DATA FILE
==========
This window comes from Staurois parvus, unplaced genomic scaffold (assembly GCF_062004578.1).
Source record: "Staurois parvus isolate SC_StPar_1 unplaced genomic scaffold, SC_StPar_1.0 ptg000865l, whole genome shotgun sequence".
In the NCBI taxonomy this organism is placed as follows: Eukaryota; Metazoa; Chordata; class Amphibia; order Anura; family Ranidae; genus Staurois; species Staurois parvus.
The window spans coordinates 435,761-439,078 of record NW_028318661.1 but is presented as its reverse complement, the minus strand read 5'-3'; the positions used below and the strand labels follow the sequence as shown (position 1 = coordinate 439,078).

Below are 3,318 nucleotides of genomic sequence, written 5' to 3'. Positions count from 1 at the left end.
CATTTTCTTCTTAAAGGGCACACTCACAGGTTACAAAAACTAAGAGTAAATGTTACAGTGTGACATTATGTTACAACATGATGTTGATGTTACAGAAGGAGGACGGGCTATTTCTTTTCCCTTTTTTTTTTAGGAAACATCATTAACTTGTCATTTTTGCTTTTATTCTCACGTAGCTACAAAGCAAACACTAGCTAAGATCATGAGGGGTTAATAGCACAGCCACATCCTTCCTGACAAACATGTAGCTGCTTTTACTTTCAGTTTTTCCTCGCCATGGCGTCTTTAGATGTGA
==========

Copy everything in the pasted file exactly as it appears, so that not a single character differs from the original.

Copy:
This window comes from Staurois parvus, unplaced genomic scaffold (assembly GCF_062004578.1).
Source record: "Staurois parvus isolate SC_StPar_1 unplaced genomic scaffold, SC_StPar_1.0 ptg000865l, whole genome shotgun sequence".
In the NCBI taxonomy this organism is placed as follows: Eukaryota; Metazoa; Chordata; class Amphibia; order Anura; family Ranidae; genus Staurois; species Staurois parvus.
The window spans coordinates 435,761-439,078 of record NW_028318661.1 but is presented as its reverse complement, the minus strand read 5'-3'; the positions used below and the strand labels follow the sequence as shown (position 1 = coordinate 439,078).

Below are 3,318 nucleotides of genomic sequence, written 5' to 3'. Positions count from 1 at the left end.
CATTTTCTTCTTAAAGGGCACACTCACAGGTTACAAAAACTAAGAGTAAATGTTACAGTGTGACATTATGTTACAACATGATGTTGATGTTACAGAAGGAGGACGGGCTATTTCTTTTCCCTTTTTTTTTTAGGAAACATCATTAACTTGTCATTTTTGCTTTTATTCTCACGTAGCTACAAAGCAAACACTAGCTAAGATCATGAGGGGTTAATAGCACAGCCACATCCTTCCTGACAAACATGTAGCTGCTTTTACTTTCAGTTTTTCCTCGCCATGGCGTCTTTAGATGTGA